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Do What You Need to Do

October 10th, 2006 at 07:34 pm

Being gone for a couple weeks shed some light on some differences between me and My Guy.

When I came home, the pre-compost-tub held exactly what I had last tossed in it, and no more. The tin can recycling bag held one lone bottle.

Well, huh. Clearly my habits had not rubbed off on himÖ..in eight years.

And then I was told by this guy, My Guy, that he had thought my Challenge did have an impact on him, because perhaps he didnít go out enough.


Sometimes we might think that we are on the same wavelength, and surprise, surprise, we arenít. But hereís how Iím looking at it. There is nothing he does that prevents me from composting or recycling. Normally when Iím around heíll put recycling by the sink, and I rinse or swish or sort. Not a biggie. He sometimes composts when Iím around; sometimes I pull the coffee filter or some egg shells off the garbage, which is literally right next to the pre-compost tub. Again, no biggie.

On to going out. This means going out to eat; we donít go dancing or to clubs or movies or whatever; maybe a street fair now and then. Now, we are independent folk. I say: Go Out, young man. I do not have any problem with My Guy spending his money on whatever. Itís a benefit of having separate money. Sometimes this benefits him; when he took off work a few months, I was absolutely fine with it; it didnít affect my savings, and him living off his savings as an extended vacation by choice was absolutely what he wanted to do.

So Iíll encourage him to Go Out more, with friends, his sister, whatever. I still hold that many of the dinners we ate out were more out of laziness than a desire to eat Out. And Iíll look out for ways to make at home dinner feel more Out. (His hints about our ďpeasant foodĒ should have been more of an inspiration to cook it up.)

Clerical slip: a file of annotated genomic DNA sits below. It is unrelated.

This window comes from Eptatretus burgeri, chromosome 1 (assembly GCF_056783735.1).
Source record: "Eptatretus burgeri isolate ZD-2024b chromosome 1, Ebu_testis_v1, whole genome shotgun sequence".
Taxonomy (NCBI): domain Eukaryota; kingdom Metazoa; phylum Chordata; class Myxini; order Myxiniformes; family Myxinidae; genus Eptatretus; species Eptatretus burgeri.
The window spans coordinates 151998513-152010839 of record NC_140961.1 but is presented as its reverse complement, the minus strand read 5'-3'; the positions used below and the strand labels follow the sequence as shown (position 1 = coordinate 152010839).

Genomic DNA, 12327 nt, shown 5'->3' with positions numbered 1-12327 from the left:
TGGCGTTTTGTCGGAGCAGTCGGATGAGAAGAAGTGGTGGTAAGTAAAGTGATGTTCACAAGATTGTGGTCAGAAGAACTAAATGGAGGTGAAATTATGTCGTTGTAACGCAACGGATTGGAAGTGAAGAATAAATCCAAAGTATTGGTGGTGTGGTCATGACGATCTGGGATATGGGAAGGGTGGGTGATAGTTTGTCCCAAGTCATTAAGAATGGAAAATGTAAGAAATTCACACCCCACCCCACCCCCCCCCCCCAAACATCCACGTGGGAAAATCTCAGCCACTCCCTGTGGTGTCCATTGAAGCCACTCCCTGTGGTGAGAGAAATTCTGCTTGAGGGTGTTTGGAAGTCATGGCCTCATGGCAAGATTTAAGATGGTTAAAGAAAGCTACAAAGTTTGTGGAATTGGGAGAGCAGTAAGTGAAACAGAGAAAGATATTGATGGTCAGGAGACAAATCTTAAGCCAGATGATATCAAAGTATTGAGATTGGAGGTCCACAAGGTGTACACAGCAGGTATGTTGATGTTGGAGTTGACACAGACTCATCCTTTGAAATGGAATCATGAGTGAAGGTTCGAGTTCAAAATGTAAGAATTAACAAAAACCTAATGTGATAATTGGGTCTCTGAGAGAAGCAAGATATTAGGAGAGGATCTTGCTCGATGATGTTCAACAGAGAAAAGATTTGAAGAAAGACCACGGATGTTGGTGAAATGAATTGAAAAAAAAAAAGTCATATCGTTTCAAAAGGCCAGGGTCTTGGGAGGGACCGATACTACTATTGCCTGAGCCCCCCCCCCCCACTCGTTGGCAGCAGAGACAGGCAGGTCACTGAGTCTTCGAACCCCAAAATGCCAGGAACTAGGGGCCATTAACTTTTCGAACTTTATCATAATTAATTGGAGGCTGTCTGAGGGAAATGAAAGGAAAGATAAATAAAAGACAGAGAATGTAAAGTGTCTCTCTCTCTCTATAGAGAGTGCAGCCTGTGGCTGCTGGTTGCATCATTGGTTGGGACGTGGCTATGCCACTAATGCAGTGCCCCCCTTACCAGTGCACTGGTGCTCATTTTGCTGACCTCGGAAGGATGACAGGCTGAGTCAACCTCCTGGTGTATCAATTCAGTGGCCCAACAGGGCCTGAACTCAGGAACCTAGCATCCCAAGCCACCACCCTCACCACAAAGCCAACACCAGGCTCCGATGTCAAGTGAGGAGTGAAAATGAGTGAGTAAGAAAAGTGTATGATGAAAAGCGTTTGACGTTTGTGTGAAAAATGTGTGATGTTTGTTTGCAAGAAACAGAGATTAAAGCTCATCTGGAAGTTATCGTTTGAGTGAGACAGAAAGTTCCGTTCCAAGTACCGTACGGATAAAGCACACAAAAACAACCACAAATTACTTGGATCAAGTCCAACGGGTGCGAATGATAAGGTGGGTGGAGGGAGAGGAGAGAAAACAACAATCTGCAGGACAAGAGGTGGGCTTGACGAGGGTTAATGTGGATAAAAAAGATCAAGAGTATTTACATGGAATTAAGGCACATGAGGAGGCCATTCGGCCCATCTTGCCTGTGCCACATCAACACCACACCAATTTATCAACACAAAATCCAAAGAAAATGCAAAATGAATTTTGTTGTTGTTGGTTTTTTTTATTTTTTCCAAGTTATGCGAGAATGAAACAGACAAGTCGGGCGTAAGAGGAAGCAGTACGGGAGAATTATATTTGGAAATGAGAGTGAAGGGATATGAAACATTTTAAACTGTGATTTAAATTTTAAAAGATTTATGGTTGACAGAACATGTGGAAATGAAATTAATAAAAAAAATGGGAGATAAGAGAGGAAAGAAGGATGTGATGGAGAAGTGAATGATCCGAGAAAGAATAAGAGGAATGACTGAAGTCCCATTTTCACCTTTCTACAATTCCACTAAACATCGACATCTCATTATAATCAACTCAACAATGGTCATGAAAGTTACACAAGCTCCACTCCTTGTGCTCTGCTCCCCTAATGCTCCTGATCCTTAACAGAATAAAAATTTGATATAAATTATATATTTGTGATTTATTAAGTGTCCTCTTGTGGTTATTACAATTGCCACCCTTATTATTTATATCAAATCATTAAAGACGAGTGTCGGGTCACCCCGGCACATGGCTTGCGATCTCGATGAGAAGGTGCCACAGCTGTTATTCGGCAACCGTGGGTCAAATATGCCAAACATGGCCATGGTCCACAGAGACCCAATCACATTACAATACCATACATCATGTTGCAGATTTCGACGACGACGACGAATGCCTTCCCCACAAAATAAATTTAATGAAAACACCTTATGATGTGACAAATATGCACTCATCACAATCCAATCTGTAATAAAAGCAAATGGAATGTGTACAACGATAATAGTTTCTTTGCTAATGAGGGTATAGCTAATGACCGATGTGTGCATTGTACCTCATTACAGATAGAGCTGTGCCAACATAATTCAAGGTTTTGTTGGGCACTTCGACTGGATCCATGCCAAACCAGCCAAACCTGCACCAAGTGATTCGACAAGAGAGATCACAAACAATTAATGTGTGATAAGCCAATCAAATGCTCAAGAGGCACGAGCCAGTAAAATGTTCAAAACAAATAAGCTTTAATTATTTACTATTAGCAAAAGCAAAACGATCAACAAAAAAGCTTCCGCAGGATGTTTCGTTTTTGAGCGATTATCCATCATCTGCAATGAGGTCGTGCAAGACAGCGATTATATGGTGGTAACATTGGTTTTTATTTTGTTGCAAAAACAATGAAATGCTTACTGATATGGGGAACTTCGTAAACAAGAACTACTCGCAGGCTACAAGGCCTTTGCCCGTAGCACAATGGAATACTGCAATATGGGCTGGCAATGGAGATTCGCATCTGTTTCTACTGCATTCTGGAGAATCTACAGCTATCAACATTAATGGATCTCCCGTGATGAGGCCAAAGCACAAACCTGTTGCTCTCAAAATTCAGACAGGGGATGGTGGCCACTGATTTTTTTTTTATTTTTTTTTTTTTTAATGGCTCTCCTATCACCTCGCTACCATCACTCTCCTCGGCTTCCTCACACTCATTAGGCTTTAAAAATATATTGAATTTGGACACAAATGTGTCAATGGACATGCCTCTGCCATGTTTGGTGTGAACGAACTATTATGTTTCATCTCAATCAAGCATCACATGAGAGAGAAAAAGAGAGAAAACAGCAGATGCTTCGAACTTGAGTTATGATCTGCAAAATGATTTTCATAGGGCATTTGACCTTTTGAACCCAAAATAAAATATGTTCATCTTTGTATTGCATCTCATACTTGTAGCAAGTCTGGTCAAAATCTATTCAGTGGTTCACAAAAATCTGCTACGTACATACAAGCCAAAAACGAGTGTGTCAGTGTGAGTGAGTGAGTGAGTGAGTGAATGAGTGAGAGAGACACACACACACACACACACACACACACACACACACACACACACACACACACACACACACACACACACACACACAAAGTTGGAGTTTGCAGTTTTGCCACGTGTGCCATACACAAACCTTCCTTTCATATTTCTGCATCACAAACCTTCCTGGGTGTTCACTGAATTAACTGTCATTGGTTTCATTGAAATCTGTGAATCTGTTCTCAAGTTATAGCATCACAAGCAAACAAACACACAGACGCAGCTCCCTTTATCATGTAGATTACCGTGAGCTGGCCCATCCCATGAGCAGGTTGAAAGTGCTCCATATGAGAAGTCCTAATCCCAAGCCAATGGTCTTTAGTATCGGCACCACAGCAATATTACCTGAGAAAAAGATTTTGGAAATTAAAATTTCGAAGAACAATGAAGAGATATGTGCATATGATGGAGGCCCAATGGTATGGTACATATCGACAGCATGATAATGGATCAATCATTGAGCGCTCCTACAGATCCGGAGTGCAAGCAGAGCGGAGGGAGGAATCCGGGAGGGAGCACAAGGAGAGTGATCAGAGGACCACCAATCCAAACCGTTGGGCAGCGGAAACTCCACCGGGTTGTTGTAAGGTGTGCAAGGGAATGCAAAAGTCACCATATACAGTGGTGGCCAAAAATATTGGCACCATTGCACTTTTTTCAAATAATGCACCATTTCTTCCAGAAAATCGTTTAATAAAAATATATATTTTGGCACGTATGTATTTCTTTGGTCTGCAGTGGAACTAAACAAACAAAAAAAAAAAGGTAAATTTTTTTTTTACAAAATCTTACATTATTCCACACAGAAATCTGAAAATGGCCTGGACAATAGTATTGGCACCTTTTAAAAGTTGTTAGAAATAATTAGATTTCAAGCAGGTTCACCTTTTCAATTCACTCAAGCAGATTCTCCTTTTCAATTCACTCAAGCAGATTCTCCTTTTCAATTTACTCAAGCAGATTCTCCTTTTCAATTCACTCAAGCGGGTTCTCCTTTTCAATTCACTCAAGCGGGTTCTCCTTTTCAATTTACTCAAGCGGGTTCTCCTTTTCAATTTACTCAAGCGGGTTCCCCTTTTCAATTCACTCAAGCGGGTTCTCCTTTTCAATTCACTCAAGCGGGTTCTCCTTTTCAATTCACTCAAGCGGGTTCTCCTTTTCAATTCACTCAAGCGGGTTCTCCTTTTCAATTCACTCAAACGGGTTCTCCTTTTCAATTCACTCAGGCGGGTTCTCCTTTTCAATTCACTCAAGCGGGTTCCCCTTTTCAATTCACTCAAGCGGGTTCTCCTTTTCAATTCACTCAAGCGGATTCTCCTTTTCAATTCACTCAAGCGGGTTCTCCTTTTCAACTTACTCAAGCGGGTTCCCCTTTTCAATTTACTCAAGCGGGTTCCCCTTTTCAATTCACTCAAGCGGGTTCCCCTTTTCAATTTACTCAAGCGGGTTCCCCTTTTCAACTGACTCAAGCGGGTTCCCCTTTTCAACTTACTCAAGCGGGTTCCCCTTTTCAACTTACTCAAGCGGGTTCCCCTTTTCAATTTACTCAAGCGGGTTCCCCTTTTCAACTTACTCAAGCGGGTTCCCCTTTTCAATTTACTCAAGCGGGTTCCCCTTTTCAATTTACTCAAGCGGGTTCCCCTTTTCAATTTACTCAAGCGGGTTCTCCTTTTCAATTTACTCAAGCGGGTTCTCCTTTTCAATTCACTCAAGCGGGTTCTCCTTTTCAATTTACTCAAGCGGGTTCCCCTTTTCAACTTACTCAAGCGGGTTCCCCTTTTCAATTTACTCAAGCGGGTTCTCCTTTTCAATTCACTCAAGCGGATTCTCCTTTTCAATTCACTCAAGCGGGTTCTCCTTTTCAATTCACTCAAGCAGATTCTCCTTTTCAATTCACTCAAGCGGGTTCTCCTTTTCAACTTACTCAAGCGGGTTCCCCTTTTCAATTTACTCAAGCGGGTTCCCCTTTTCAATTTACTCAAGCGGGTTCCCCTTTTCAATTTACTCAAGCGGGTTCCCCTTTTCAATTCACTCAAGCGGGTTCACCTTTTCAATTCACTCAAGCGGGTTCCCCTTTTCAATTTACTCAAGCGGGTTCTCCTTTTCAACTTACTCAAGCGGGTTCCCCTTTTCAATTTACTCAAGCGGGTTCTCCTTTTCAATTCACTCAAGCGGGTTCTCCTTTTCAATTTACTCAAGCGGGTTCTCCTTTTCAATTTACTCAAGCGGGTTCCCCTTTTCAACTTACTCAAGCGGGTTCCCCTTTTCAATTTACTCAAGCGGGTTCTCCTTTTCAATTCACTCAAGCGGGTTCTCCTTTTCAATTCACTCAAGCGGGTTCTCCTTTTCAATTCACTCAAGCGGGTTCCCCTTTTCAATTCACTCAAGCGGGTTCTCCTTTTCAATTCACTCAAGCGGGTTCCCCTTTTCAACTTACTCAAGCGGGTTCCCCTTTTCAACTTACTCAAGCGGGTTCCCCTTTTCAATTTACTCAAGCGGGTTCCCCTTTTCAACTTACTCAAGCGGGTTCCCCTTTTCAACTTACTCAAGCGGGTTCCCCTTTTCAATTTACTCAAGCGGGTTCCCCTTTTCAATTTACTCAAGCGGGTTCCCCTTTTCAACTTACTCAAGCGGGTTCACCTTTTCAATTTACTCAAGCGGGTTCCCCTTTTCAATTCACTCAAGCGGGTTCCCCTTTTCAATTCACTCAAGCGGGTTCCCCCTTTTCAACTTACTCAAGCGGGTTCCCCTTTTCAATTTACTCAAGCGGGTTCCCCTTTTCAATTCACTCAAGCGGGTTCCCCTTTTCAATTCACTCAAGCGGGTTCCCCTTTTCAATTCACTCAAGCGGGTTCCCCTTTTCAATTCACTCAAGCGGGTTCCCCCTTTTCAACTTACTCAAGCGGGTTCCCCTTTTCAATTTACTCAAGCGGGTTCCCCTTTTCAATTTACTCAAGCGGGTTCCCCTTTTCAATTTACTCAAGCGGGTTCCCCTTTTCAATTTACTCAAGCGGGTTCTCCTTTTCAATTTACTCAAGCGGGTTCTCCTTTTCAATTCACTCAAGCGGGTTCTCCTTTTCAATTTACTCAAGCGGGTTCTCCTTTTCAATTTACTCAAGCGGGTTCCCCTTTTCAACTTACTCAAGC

I donít really prevent him from Going Out, even though I affect it some. He doesnít help compost and recycle, but he doesnít make it difficult for me to do so. We could spend a lot of time trying to convert each other, but heck, Iím not interested. If I can go out to eat twice a month while on My Challenge, Iíll go ahead and pull egg shells out of the garbage.

(He didnít hang laundry on the line once. I havenít gotten the electric bill, so Iím still calm about that.)

You donít have to convert someone to do what you need to do. Nice.

4 Responses to “Do What You Need to Do”

  1. Gruntina Says:

    Its nice to see that you do not allow yourself to have "buttons" that your DH can push. What is your secret to having a mindset that each is individual person without going crazy or not resenting each other? Do you remind yourself that you are you and he is he? I am not yet married but will someday soon. I am learning more of my partner each day and itís been a wonderful process but some of our differences are appearing and so far we are calm but I wonder for future.

  2. baselle Says:

    My accounts are separate from my DH, too. Its very calming. My guy will recycle, kinda, but somehow rinsing yogurt cups (why?) and dishes make it into the sink and never to come out again, even though the dishwasher is right next to the sink and the recycle bin is a light toss away.

  3. PRICEPLUS Says:

    Separate accounts can be a blessing as I am finding out. I have to say that I sometimes leave dishes in the sink for "later". I am great about the recycling though!Smile

  4. Jane Says:

    Twenty-eight years married and I totally agree with you. Trying to convert one's significant other is not necessary. We got together in the first place because we wanted to be together, not because we wanted to be alike. How boring he'd be after all these years if he had the same priorities and habits that I do! We hammer out and agree on the stuff that we have to, the things that form the framework of our lives (and we do combine money, which is good since I've been a non-wage-earning homemaker since our first son was born 27 years ago) and then we appreciate the differences we have. His strengths are not the same as mine or vice versa and we find that between the two of us we manage to do whatever we need to. Viva la difference!

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